On hearing that Lidl were interested in the workhouse site HCS made immediate contact and emphasised that while we supported regeneration of the site, and possibly a retail scheme on the surface car park, we were implacably opposed to any demolition of the workhouse buildings.  Lidl have advised us that “We are exploring a number of different sites in the Town and I wanted a general discussion with NCC, unfortunately we had to choose one site as the basis for the application meeting and it was this site.  The plans which we submitted to the Council did show the complete demolition of all existing buildings however as I have mentioned we are exploring a number of different opportunities which will hopefully avoid any works to the existing buildings on this site.”

We are also very interested in the murals within the dining hall of the site, attributed to E Swinburne and dated 1885, as reported in the Hexham Courant 27th January 2017.

As yet there is no planning application relating to the site and we are encouraged by Lidl’s statement as above. However, we will be keeping a very close eye on this site and welcome the views of our members on this. This is a brownfield site suitable for a number of uses, but given the character of the existing buildings, and the identified need for social and affordable housing in Hexham, a mixed residential development would be ideally suited to the site. Examples of the mix of housing that could be provided, include:-

  • affordable family homes
  • sheltered accommodation
  • private residential units for older people
  • self-build housing units
  • Co-Housing and Co-operative housing schemes
  • executive apartments

You can make your general views known to the Head of Planning Services at Northumberland County Council by emailing  geoff.paul@northumberland.gov.uk or to the prospective developers Lidl by emailing chris.blyth@lidl.co.uk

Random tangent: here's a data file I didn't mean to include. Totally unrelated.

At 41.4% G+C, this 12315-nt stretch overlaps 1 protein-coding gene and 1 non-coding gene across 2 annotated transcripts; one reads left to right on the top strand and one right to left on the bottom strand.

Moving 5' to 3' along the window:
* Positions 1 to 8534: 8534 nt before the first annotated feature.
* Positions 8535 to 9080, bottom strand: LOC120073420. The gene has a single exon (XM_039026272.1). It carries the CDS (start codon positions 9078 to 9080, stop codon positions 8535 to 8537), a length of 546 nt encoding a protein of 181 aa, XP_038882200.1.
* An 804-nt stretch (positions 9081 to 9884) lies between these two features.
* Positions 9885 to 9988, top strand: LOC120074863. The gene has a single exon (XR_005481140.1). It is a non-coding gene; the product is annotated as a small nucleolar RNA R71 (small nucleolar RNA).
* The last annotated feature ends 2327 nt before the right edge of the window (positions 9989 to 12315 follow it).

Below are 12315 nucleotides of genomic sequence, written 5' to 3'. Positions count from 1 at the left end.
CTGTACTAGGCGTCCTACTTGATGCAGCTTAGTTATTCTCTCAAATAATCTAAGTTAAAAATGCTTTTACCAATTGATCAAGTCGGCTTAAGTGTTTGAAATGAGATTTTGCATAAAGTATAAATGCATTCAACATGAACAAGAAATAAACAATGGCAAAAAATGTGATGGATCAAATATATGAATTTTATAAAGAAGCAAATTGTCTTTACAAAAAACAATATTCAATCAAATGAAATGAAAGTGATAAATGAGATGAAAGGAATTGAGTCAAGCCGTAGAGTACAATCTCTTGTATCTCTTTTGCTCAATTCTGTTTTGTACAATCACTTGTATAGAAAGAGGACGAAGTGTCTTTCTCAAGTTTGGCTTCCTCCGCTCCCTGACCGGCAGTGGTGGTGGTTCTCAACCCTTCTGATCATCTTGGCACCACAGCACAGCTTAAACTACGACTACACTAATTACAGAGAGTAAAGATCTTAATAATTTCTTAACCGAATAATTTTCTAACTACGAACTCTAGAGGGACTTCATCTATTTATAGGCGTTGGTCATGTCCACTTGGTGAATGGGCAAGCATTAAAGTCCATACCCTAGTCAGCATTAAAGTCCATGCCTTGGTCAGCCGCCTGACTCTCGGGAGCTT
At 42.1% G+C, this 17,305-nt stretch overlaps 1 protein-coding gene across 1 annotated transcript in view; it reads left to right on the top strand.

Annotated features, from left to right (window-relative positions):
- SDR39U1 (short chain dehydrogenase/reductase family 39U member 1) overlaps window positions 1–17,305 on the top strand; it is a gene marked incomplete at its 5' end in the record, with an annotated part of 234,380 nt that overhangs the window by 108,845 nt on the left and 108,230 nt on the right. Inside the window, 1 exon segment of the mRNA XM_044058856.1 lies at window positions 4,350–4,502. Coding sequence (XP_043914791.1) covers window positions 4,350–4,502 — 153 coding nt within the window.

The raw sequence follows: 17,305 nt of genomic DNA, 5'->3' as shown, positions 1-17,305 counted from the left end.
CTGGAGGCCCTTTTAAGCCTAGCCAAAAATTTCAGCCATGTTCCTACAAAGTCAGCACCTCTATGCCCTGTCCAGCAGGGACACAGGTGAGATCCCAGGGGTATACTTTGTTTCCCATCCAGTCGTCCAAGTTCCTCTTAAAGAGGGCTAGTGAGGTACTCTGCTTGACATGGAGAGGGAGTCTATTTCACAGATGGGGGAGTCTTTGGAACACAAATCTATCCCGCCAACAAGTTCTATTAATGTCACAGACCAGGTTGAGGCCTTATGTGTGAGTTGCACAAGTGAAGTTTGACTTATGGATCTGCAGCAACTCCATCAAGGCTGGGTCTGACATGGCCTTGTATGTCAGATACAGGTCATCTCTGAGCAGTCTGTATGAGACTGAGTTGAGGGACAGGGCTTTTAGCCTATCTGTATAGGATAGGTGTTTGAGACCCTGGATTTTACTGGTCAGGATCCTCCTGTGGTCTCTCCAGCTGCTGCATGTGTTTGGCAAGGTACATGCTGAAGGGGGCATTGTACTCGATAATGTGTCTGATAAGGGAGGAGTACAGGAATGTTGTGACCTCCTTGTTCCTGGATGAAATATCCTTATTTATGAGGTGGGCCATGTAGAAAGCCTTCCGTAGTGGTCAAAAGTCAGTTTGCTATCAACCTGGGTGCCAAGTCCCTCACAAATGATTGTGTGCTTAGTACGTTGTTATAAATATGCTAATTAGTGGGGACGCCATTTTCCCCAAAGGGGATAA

A Different Class

MA Student’s ideas for greenfield and brownfield sites in Hexham

– Former Hexham Union Workhouse & Craneshaugh Greenfield Housing site

1st – 6th September 2014

Scott’s Cafe, Forum Cinema, Hexham

Following the approval of 122 new houses on the greenfield housing site at Craneshaugh, and the continued potential of the ‘brownfield’ former Hexham workhouse site on Dean Avenue, MA students at the University of Newcastle have looked afresh at both sites – presenting design concepts that challenge our expectations of how these important sites should be delivered. While the Craneshaugh site is already approved for housing following a planning application in 2013, it will be interesting to see what alternative concepts for a large greenfield site could look like.

You are cordially invited to visit the exhibition throughout its week. We are also holding a presentation and discussion of the work on Friday 5th September at 3pm where MA Urban Design Course Tutor Georgia Giannopoulou will summarise the student’s output and discuss the potential of these important sites.